Getting to Know the Rollergirls Q&A: This Installment / Mason ‘Snatch N Bent’ Herman

Published Thursday, June 21, 2012 at 1:45 pm

By Paul T. Choate

Mason "Snatch N Bent" Herman. Photo by Sheena Laine Honeycutt

June 20, 2012. On Saturday, June 23, the Appalachian Rollergirls (4-0) will take on the Chattanooga B Messie Smiths at 7 p.m. at the Holmes Convocation Center. Leading up to the bout, the High Country Press sat down with the ladies on skates to get to know them better.

For more information about the bout, check out our preview article.

Q&A with Mason Herman

Mason “Snatch N Bent” Herman, massage therapist and Appalachian Rollergirls skater, spent some time with High Country Press to talk about derby and what fuels her fire.

Paul T. Choate: What are you expectations for the upcoming bout?

Mason “Snatch N Bent” Herman: To kick some butt! What else? No, we hear that they are brining some of their better [skaters]. We want this to be a closer matched bout so that it will be more enjoyable for the fans to watch. It should be a better matched team to play, so it should be a good one. 

PC: You are undefeated currently. What has paved the way for that?

MH: You know, it just seemed like all of a sudden it just started clicking and we just started working well together as a team. We’ve got an awesome coach who just happens to be my husband. But we’re just really working hard together and figuring it out. We’re working out the kinks and trying new stuff all the time. Bones [Megan Carmody] and Coco [Jennele Vaquera] went to a workshop and brought back just so much information from that and we’re just constantly trying new things. It just works, and I think having a great group of gals all getting along and all wanting the same outcome — it just makes it work.

The rollergirls getting ready for battle at one of last year's bouts. Photo by James Fay

PC: So are you going to be undefeated on Sunday?

MH: Of course, of course! We’ve been working hard, not just during our scheduled practices but off skates as well. Everyone is training and doing things outside of practice to get in shape and I think we are one of the fitter teams. 

PC: What have you been doing to make sure that you are both mentally and physically prepared for this upcoming bout?

MH: For me, except for maybe one of our “Fresh Meat,” I am the oldest one on the team and — lots of epsom salt baths. Lots of soaking in epsom salt. 

PC: What have you been doing to promote these bouts and get the word out in the High Country that this is an up and coming sport in the area?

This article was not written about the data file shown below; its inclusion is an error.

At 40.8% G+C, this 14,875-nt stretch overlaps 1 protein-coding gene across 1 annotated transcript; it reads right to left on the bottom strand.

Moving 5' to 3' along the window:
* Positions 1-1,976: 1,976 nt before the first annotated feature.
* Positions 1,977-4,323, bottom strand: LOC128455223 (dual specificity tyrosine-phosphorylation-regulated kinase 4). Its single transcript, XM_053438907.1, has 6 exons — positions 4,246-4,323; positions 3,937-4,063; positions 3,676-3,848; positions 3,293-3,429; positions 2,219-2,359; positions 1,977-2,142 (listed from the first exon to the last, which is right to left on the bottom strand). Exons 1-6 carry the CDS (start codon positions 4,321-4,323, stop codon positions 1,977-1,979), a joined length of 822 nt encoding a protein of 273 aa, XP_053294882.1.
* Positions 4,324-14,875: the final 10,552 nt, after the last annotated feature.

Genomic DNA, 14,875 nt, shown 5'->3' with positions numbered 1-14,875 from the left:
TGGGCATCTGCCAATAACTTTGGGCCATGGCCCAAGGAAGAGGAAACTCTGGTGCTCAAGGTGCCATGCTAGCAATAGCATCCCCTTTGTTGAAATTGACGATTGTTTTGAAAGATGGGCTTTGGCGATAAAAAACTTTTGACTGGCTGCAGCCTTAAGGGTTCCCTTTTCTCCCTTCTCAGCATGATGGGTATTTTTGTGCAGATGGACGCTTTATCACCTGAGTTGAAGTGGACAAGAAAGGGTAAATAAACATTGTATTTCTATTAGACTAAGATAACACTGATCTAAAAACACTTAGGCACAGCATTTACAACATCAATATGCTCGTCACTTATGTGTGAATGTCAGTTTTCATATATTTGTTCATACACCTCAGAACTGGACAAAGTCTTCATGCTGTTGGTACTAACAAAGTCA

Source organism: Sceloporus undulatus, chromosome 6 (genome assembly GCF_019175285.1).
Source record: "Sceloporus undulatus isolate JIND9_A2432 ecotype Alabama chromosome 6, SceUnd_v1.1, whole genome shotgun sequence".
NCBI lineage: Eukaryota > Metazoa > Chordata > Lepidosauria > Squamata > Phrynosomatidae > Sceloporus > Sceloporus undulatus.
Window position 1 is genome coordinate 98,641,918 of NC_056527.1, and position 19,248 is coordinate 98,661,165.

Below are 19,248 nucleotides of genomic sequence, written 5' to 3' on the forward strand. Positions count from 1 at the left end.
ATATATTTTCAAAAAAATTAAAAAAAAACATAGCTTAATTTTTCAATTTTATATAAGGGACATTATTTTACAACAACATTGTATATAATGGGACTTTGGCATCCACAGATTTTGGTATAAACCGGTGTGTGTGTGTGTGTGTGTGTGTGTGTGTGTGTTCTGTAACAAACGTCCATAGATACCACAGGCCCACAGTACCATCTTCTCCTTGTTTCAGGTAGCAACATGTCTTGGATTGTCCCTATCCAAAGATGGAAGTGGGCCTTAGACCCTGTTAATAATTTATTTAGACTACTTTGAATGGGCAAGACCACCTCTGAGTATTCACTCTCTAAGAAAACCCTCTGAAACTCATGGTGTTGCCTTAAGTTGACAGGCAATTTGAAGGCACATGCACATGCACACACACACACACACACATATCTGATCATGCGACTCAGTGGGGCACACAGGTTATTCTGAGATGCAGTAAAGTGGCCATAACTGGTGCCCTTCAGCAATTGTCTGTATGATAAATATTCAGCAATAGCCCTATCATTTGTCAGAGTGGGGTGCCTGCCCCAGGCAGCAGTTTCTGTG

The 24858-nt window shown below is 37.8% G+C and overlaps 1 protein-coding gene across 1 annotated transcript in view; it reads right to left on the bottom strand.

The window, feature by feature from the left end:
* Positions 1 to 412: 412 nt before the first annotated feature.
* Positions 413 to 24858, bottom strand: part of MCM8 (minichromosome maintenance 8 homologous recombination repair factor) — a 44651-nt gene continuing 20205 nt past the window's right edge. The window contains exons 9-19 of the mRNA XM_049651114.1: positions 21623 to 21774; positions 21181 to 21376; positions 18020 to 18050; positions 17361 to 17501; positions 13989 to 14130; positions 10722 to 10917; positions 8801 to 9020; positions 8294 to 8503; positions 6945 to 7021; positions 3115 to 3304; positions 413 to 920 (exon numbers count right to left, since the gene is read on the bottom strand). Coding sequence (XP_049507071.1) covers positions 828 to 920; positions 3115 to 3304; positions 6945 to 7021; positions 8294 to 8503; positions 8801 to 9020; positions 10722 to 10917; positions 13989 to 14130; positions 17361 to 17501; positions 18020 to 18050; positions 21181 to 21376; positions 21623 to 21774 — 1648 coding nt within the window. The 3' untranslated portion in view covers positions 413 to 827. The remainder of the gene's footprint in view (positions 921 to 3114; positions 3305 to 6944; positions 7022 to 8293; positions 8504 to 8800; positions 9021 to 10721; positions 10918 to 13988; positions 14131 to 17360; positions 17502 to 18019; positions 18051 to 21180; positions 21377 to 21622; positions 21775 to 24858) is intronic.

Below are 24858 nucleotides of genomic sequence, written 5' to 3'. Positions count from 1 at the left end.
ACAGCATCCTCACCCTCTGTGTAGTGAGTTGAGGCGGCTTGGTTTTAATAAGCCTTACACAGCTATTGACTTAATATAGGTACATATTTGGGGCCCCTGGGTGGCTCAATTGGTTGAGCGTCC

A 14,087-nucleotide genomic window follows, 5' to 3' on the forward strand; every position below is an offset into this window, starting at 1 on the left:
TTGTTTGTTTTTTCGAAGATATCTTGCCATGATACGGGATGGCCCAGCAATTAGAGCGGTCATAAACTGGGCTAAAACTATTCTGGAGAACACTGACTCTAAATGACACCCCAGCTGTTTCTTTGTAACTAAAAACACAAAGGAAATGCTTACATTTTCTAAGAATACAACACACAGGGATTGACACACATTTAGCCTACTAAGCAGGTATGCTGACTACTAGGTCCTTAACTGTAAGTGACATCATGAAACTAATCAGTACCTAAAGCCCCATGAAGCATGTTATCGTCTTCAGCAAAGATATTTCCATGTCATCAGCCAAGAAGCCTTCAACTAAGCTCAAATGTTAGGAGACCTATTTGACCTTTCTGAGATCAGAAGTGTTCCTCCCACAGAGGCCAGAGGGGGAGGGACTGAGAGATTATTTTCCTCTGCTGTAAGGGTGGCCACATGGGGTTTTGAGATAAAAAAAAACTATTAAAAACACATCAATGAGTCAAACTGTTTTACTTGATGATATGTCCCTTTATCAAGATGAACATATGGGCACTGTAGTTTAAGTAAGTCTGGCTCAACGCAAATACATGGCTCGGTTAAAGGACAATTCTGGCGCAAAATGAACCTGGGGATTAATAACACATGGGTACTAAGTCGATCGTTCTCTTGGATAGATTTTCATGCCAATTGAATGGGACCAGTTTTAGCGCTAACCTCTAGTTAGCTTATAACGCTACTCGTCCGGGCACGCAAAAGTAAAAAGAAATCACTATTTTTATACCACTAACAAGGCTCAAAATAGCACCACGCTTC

MH: It’s just kind of what everybody has been doing. We hang posters everywhere, we talk to people anywhere you go. And I usually have some form of ARg, whether it’s a T-shirt or a hat or a sticker, something on me that says I’m a roller girl. And encourage people, especially if they’re like, “Oh, what is there to do?” Well let me tell you what there is to do. You come watch some rollergirls. So yeah, you’re just always talking it up and promoting it as much as you can, whether that’s with my clients or whether we’re out in public with the people in our neighborhood.

One of last year's hard-hitting roller derby bouts. Photo by James Fay

PC: So what drives you and fuels your fire for roller derby?

MH: Because it is just a badass sport and I love that! I played sports in college and in high school and I do consider myself somewhat of an athlete. I mean, you’re playing offense, you’re playing defense and it is a contact sport and I love that. And the girls, I knew several of the girls on the team when we started it, but this group of girls I just love them. To be able to hang out with this incredible group of women that I consider my family. It’s awesome. That’s what drives me.

PC: I would imagine it would take a special person to be drawn to a sport with such a high degree of physicality…

MH: Yes. Megan [Carmody] may have told you, the first tryouts we had 70 girls show up and, you know, as soon as all of a sudden they realized that it was a serious commitment, and you have to make a certain amount of practices and you have to commit to be on the team, and then when we started hitting each other they just started dropping like flies. They all thought, “It’s great that I can skate around and wear and wear an outfit,” and whatever, but to know that it’s a very serious sport and, not to say anything against the girls that didn’t stick with it, but we have the cream of the crop right now. 

PC: Finally, tell me about the nickname. I know you all have these creative nicknames…

MH: I wish I had some cool meaning behind mine but I don’t. I started out being Deep Issues. I’m a massage therapist and it was a play on deep tissue, and maybe I should have had a story, but I’m Snatch N Bent and it was just a play on scratch and dent. That’s it. No great story to it.  

For more information, visit appalachianrollergirls.com.

Flier for June 23 bout

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